FIG. 4a is a rear elevation view of and embodiment of a tamper of the present invention;
FIG. 4b is a side elevation view of the tamper of FIG. 4a;
FIG. 5 is a rear elevation view of the pothole repair vehicle of the present invention; and
FIG. 6 is a partial repair elevation view of an alternative fixed swivel mount constructed according to the invention.
FIG. 1 illustrates a mobile pothole patching vehicle 10 embodying the subject invention. Pothole repair vehicle 10 utilizes a production truck chassis comprising a frame 12, a cab 14, an engine 16, an engine exhaust pipe 18 and a drive train (not shown in detail). Cab 14 is provided with a joystick 15 for control of the pothole patching functions to be discussed presently. Mounted onto production truck frame 12 is a hopper 20 which includes a pair of hopper lids 22, a hopper lid hydraulic cylinder 24 and a hopper lid arm 26 pivotally connected to lids 22. Hopper 20 is provided with an asphalt auger 28 extending along its bottom through an opening in the bottom of the hopper into cylindrical L-shaped dispensing tube 30 which in turn terminates at a dispensing port 31. Mounted below cab 14 and hopper 20 and extending forwardly is a conveyor 32 which consists of a conveyor housing 34, a conveyor belt 36 and a pair of conveyor belt rollers 38 each rotatably mounted in brackets 40 attached to each of the ends of house 34.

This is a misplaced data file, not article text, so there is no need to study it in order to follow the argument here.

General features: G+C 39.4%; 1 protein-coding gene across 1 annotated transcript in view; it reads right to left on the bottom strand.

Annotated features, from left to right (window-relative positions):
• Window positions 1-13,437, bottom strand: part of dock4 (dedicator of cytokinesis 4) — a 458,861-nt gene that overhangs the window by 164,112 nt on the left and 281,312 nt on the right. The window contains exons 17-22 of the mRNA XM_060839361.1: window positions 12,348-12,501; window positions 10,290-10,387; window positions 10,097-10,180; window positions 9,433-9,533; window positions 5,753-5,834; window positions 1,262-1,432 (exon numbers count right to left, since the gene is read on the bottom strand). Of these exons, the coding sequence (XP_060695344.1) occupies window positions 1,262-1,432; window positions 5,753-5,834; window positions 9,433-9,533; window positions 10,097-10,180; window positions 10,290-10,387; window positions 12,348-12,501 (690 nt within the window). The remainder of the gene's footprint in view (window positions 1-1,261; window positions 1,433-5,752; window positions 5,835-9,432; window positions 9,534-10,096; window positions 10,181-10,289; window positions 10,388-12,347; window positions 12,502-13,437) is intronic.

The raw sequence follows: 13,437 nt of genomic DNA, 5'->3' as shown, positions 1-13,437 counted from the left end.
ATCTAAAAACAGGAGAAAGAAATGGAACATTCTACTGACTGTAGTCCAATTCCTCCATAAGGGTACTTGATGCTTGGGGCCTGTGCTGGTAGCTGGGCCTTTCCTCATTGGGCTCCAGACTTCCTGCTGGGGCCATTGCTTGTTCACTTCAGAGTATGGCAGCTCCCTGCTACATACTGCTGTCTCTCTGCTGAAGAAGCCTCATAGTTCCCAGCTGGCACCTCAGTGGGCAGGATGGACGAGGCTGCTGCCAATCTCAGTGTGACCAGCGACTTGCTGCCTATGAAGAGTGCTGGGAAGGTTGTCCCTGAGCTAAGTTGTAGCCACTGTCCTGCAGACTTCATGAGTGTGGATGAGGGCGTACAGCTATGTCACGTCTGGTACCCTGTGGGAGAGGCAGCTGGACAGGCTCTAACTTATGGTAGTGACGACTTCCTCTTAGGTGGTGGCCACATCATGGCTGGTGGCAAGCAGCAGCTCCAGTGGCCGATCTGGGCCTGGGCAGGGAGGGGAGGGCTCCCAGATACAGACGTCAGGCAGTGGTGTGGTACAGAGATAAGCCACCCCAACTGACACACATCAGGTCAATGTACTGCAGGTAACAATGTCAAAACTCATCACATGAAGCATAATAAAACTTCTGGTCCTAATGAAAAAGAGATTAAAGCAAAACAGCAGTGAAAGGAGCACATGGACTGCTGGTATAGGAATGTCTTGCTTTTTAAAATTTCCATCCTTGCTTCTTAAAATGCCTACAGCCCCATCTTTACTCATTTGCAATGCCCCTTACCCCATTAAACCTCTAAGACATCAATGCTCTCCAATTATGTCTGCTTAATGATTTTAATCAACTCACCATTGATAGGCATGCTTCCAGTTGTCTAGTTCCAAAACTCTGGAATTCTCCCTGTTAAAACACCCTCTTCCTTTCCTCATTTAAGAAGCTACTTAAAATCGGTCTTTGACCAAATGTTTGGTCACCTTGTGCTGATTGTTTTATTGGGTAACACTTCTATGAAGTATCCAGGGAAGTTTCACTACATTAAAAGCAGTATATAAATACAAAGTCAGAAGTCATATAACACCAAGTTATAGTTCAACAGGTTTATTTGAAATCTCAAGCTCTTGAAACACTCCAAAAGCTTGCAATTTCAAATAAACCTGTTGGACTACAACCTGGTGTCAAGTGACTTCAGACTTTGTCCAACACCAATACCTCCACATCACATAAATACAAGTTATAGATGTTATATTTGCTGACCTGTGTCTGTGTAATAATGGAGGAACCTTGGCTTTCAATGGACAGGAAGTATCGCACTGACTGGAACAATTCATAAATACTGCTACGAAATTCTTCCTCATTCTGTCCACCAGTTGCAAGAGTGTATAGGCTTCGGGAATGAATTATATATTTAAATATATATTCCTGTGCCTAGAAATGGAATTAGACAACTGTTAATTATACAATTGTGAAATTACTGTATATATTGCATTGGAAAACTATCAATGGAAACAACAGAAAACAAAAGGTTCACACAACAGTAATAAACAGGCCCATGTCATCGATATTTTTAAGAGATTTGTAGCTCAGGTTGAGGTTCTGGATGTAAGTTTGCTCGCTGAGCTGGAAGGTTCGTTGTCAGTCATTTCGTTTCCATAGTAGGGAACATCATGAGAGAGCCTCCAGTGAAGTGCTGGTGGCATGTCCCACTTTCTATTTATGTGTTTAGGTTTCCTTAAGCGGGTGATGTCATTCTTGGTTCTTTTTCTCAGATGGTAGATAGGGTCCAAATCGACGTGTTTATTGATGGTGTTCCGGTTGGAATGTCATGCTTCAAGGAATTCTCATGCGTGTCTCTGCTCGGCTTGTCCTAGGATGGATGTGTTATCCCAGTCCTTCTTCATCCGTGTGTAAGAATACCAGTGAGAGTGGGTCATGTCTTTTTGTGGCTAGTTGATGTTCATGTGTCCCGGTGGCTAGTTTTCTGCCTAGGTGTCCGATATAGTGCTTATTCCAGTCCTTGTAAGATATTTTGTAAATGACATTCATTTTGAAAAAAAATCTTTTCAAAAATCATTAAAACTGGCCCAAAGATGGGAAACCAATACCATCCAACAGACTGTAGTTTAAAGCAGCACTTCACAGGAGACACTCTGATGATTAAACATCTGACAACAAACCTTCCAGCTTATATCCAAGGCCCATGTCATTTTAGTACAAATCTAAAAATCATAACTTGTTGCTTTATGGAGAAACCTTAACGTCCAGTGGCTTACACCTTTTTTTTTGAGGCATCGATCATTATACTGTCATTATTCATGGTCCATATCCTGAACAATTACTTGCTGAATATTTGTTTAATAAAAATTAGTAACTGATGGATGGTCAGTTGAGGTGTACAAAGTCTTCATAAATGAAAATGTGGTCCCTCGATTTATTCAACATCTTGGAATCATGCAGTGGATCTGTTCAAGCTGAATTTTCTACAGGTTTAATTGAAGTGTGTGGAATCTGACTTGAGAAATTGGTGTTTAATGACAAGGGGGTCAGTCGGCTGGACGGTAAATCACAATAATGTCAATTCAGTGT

Referring to FIG. 1 and 2, conveyor 32 is also provided conveyor belt 36. Conveyor housing 34 is rectangular in shape and includes an upper panel 44, a lower panel 46 and a pair of side panels 48. Upper housing panel 44 has a slotted portion 50 extending longitudinally along panel 44 which is wider than the diameter of dispensing port 31. Conveyor belt 36 is looped around rollers 38 and lower panel 46 and slide forwardly along panel 46 when engaged by conveyor motor 42.
Referring now to FIGS. 1, 2 and 3, a fixed pivot mount 52 for conveyor 32 peripherally encloses a portion of conveyor housing 34. Pivot mount 52 includes a top section C-shaped flange 54 and a bottom C-shaped flange 56 which are secured together on either side of housing 34. Top section 54 is provided with an access port 33 aligned with dispensing port 31. A top annular pivot bearing 60 is coupled to flange 54 and to horizontal frame element 120 thereby to permit conveyor 32 to pivot horizontally relative to frame element 120. The bearing 60 is concentric with access port 33 through which the end of dispensing tube 30 is inserted for pivotal connection to pivot mount 52. Pivot mount 52 is provided with a pivot shaft 62 which is welded to the bottom section C-shaped flange edge 56 and rotates in a bushing (not shown in detail) in a frame element 120, thereby coupling mount 52 to frame 12. Stop-cap prevents pivot shaft 62 from being drawn upwardly out of engagement with frame element 120. Conveyor 32 is slidingly guided by pivot mount 52 for forwardly and rearwardly extensible motion of conveyor 32 therein. Sliding may be accomplished by means of rollers or otherwise. The forwardly and rearwardly extensible motion of conveyor 32 is accomplished by means of a hydraulic cylinder 64 which extends longitudinally below housing 34 between pivot mount 52 and a bracket 132 fixed to the underside of the forwardly disposed portion of conveyor 32. Conveyor 32 [swivels pivots horizontally about the dispensing tube/pivot-mount pivotal coupling by means of a hydraulic cylinder 66 attached between frame 12 and one side of pivot mount 52.